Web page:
Spend five minutes on http://www.lstscorereports.com and http://mylsn.info and you will have your answers about attending with your numbers, this cycle or ever.

I'm not trying to be an asshole here, and you've made a good decision to post here because it should be apparent to you soon if not now that TLS is saving you from making a life-wrecking decision.

thethe wrote:
cahwc12 wrote:
thethe wrote:This is a little uncool and not necessarily true - people change over 4 years.....

But the not a place to live is a terrible reason.


His 156, low GPA, and "i could retake and do better" attitude don't support that assertion.

WichitaShocker wrote:Brah your mean approach will encourage him to make a very weak decision that will more likely than not ruin his future.

Did you ever hear of how us men respond to conflict - he's gonna be more likely to go if you attack him while telling him not to.

Attack the statistics, not the person.


If he's going to dive $250k into debt and ruin his life because of what an anonymous poster writes on a message board, he deserves his fate. It's not like I'm calling him fat. Having a low GPA, LSAT, poor softs, young age, and being very dyslexic atop all that do not bode well at all for his future as a lawyer. All of those things (aside from the dyslexia) have to change and they can.
Last edited by cahwc12 on Sat Mar 23, 2013 7:20 pm, edited 1 time in total.

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Re: .

Postby thethe » Sat Mar 23, 2013 7:19 pm

Big decisions we make are the basis of 10000s of factors, many subconscious ones. You could convey all of this with grace, brah. How are you going to get your wife to do what you want when you get married?

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Re: .

Postby cahwc12 » Sat Mar 23, 2013 7:25 pm

thethe wrote:Big decisions we make are the basis of 10000s of factors, many subconscious ones. You could convey all of this with grace, brah. How are you going to get your wife to do what you want when you get married?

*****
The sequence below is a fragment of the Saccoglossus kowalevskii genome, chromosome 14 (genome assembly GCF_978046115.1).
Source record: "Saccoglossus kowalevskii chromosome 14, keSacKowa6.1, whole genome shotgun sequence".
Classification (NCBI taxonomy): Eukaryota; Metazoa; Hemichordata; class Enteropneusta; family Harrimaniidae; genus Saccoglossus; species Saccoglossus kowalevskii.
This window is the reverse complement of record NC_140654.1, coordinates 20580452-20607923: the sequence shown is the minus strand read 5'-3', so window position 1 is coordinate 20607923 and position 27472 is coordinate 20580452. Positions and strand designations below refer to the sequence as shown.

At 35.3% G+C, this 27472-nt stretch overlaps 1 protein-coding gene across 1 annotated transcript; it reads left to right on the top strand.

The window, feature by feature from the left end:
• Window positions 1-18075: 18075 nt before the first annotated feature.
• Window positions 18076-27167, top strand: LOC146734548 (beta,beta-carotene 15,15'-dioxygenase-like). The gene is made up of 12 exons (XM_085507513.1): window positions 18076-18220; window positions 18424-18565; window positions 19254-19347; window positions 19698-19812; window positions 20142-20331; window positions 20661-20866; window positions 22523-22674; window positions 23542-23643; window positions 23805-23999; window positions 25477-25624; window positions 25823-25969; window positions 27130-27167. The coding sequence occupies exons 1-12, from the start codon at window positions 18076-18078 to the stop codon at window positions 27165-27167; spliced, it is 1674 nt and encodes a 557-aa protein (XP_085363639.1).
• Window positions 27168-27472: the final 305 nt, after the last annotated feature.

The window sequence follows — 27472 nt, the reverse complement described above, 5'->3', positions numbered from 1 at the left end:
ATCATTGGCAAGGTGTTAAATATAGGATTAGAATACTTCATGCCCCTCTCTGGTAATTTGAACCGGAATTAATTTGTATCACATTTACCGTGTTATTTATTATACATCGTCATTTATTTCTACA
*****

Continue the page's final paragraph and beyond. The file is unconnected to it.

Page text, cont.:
This decision is a combination of exorbitant financial cost and very low probability of success. It's a big decision, but not a complex one. Also you may want to edit your top post because this guy seems to have gone on a personal information deletion spree, so it appears our round of good cop bad cop worked.

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Re: .

Postby WichitaShocker » Sat Mar 23, 2013 7:31 pm

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Re: .

Postby thethe » Sat Mar 23, 2013 7:31 pm

cahwc12 wrote:
thethe wrote:Big decisions we make are the basis of 10000s of factors, many subconscious ones. You could convey all of this with grace, brah. How are you going to get your wife to do what you want when you get married?


This decision is a combination of exorbitant financial cost and very low probability of success. It's a big decision, but not a complex one. Also you may want to edit your top post because this guy seems to have gone on a personal information deletion spree, so it appears our round of good cop bad cop worked.

lol

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Re: .

Postby cahwc12 » Sat Mar 23, 2013 8:14 pm

WichitaShocker wrote:
cahwc12 wrote:
thethe wrote:Big decisions we make are the basis of 10000s of factors, many subconscious ones. You could convey all of this with grace, brah. How are you going to get your wife to do what you want when you get married?


This decision is a combination of exorbitant financial cost and very low probability of success. It's a big decision, but not a complex one. Also you may want to edit your top post because this guy seems to have gone on a personal information deletion spree, so it appears our round of good cop bad cop worked.


I only deleted this thread because you were really not being very helpful. I am in no way 100% committed to attending law school, and was looking for advice on the best ways to move forward. This was a waste of time though, because you would rather rant than actually give advice. You will in no way alter my decision. Thethe, would it be ok if I private messaged you?